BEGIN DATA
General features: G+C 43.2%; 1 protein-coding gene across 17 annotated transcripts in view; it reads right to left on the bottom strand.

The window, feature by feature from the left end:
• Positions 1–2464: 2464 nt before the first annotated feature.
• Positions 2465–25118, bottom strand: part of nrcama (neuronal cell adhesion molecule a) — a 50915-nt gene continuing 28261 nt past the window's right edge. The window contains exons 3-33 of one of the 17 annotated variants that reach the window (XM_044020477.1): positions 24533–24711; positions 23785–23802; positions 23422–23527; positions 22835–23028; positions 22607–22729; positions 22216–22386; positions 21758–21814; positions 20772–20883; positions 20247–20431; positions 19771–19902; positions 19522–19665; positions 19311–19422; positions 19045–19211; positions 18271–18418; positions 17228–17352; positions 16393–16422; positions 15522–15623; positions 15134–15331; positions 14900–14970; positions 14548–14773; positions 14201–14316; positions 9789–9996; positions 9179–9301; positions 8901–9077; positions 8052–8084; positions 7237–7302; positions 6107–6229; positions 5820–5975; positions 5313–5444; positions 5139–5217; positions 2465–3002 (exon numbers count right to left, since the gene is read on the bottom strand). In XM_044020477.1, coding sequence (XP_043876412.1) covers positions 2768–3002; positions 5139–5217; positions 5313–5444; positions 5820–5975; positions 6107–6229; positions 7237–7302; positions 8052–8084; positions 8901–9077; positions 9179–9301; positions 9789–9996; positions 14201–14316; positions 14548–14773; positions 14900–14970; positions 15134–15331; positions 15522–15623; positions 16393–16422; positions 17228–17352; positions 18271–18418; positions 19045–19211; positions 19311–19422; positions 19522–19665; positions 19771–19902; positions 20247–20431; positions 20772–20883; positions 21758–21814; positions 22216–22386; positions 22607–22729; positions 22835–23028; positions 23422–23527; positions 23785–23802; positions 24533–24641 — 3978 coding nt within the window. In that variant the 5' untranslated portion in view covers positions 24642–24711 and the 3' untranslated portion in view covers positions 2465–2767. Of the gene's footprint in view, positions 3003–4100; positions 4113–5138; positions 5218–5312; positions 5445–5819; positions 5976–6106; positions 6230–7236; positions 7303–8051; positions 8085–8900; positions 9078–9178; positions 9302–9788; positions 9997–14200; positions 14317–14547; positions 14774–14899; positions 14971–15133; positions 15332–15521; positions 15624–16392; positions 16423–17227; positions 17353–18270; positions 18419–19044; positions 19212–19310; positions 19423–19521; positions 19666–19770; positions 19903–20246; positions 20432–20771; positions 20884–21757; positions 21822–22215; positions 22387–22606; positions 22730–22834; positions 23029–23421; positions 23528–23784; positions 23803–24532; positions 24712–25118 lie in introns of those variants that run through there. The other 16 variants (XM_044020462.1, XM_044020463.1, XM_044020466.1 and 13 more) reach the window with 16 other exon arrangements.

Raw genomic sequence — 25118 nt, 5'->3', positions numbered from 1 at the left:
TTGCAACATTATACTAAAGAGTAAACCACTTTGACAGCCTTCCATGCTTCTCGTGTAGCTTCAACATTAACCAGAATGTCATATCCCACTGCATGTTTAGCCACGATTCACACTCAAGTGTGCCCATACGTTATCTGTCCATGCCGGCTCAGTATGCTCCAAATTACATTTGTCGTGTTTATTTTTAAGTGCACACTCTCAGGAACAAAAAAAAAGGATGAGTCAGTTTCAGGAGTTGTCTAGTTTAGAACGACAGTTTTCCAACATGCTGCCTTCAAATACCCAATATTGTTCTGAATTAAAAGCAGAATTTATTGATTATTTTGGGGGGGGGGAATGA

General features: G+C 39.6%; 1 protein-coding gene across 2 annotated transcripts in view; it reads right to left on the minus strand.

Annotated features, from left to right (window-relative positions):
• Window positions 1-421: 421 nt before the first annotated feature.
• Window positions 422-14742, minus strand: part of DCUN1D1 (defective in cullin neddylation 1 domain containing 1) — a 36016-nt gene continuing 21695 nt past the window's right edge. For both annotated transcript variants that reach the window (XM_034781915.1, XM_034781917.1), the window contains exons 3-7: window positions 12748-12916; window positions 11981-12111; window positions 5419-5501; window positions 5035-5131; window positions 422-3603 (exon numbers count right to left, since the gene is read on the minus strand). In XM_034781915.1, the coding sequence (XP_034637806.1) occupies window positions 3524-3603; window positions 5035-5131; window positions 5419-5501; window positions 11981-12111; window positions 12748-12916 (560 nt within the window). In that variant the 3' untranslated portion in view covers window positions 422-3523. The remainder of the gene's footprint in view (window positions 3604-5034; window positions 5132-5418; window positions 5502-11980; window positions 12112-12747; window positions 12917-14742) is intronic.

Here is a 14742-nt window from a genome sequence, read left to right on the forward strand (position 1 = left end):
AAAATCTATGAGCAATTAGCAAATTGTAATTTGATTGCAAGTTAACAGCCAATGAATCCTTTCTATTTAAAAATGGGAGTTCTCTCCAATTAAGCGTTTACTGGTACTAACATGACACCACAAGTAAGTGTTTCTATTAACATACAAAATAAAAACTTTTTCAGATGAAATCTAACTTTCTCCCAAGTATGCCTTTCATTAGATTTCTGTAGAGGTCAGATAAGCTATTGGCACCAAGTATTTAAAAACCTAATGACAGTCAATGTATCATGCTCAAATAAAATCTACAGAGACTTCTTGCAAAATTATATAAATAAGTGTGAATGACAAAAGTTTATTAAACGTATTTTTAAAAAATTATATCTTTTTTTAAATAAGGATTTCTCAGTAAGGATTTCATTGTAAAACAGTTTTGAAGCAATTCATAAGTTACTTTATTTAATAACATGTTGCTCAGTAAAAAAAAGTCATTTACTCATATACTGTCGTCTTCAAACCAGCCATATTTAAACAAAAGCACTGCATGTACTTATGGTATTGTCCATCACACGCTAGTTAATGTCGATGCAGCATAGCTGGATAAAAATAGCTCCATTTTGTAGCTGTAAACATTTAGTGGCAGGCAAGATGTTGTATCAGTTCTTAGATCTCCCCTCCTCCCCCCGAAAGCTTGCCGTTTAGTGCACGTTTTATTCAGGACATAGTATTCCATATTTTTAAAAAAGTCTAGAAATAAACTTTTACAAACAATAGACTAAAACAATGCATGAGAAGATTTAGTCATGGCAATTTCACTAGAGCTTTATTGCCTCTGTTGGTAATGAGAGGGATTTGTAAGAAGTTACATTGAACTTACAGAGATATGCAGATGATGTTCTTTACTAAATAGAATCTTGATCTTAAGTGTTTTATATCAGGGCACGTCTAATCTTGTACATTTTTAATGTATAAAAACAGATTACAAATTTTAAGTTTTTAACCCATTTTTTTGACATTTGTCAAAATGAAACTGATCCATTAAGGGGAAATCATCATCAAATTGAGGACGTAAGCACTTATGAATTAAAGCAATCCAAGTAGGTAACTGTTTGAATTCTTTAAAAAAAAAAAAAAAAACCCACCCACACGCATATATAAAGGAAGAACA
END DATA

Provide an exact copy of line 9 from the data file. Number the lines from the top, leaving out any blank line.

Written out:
• Window positions 1-421: 421 nt before the first annotated feature.